| Lesson 6 || Automated standby database |
| Objective || Set up a standby database in Oracle |
Automated Standby Database
In the event of a
- power failure,
- hardware failure, or
- a physical disaster,
such as fire, flood, or earthquake, that causes an instance to crash, the automated standby database feature within Oracle can be a data lifesaver.
While Oracle has provided the standby database feature for a number of years, the technology is significantly extended within Oracle8i
Copying or cloning the production database initially creates a standby database. As archived redo logs are generated on the production database, they are concurrently applied to the standby
database. This allows the standby database to remain synchronized with the production database.
Oracle8i transfers logs automatically
Prior to Oracle8i, the archived redo logs had to be manually transported or copied to the standby database and manually applied. With the automated standby database within Oracle8i,
the archived redo logs are automatically transferred and applied.
This eliminates the need for manual procedures to copy and transmit the redo logs and the need for the operator at the backup site to manually specify which logs to
apply. Automating this process eliminates a potential source of human error and increases database and application availability.
Up to four standby databases can be maintained in a constant state of media recovery through the automated application of archived redo log
files from the primary site.
The automated standby database resides at any location, taking over the processing from the primary production
database, and providing nearly continuous database availability. In the event of a failure of the primary database, one of the standby systems
can be activated, providing immediate system availability. Oracle provides the commands and internal verifications for the creation and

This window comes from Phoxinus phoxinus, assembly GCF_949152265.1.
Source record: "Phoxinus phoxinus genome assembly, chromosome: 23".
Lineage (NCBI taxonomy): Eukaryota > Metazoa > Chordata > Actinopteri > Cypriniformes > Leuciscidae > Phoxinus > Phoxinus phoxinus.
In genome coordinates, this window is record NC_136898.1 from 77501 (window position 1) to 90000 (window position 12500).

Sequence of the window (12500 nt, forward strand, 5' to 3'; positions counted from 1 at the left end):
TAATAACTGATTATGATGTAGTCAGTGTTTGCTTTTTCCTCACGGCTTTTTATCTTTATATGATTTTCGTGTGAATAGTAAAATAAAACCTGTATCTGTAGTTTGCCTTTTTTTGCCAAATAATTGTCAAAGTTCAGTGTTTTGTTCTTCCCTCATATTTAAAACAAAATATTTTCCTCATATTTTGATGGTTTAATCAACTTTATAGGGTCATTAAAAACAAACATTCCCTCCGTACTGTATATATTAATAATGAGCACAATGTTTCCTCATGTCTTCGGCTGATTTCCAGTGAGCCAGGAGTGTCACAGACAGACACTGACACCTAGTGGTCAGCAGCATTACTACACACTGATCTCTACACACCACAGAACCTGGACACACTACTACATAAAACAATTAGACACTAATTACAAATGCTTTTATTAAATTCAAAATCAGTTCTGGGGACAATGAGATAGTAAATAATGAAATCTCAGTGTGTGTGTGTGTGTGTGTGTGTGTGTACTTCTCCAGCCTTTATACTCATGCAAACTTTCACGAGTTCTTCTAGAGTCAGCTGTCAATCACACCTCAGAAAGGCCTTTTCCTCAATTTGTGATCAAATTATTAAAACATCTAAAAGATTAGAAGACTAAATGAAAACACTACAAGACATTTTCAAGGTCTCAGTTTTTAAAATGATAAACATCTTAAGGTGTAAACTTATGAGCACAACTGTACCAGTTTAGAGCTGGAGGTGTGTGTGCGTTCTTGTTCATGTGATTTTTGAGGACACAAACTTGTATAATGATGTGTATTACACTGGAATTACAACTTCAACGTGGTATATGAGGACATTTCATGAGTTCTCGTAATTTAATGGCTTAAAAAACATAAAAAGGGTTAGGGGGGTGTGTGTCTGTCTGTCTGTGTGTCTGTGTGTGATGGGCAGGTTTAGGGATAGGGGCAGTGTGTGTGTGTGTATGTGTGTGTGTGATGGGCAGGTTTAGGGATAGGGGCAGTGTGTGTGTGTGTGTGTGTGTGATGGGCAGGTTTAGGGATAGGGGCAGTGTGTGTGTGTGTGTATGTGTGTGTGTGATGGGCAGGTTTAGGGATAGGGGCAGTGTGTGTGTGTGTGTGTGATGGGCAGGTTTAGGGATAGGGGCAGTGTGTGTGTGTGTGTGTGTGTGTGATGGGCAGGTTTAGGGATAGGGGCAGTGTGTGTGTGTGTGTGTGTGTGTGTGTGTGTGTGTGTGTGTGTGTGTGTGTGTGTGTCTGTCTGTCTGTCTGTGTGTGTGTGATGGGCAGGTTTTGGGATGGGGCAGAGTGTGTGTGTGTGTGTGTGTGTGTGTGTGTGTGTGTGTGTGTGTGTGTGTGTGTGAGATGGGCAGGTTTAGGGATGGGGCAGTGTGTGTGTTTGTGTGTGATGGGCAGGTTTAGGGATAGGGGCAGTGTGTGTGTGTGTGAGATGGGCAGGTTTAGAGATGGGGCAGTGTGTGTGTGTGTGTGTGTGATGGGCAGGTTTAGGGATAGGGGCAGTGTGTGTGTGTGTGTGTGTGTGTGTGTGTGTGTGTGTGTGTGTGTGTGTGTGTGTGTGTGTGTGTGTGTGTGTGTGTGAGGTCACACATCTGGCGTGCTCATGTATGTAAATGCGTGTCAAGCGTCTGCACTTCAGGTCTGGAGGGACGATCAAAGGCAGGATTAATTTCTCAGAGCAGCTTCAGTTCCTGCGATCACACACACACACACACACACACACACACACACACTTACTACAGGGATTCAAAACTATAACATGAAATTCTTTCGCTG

maintenance of the standby databases.
A standby database uses the archived redo log information from the primary database, so it is ready to perform recovery and go online at any
time. When the primary database archives its redo logs, the logs must be transferred to the remote site and applied to the standby database.
The standby database is therefore always one or two logs behind the primary database in time and transaction history.
Creating a standby database
The following are the steps involved in creating a standby database:
- Make a copy of the primary init.ora file to create a standby init.ora file.
- Obtain a list of datafiles within the production database by querying the
V$DATAFILE system view.
- Shut down your primary database cleanly.
- Make a consistent backup of the datafiles of your primary database using an O/S utility.
- Open the primary database and create the control file for your standby database.
- Archive the current online redo logs of the primary database.
- Transfer the standby database control file, archived log files, and backed up datafiles to the standby site/host using operating system commands.
Archiving the current online redo logs ensures consistency among the datafiles, the control file, and the redo log files.
Oracle Backup Recovery
The following steps are involved in placing the standby database in manual recovery mode:
- Configure the initialization parameters for the standby site
- Start the standby instance and mount it in standby mode
- Transfer the archived redo logs to the desired location on the standby host
- Place the standby database in managed recovery mode
The standby database can be on the same host as the production database or can be on a different host. It is recommended to have the same file
structure on the standby database host as in the primary database host.
Moving archived files to either a local or remote host, where the standby database resides, is automated with Oracle8i. Oracle keeps the standby database synchronized with the primary database by waiting for archived logs from the primary and then automatically applying them to the standby. This feature eliminates the need for manually providing the recovery process along with the filenames of the archived logs.
For details on operating system changes for creating a standby database, please refer to Oracle’s Operating system-specific manuals. For details on creating a standby database on a different host machine or with a different directory structure, refer to Oracle Backup and
Recovery Documentation. The next lesson explains more about read-only databases.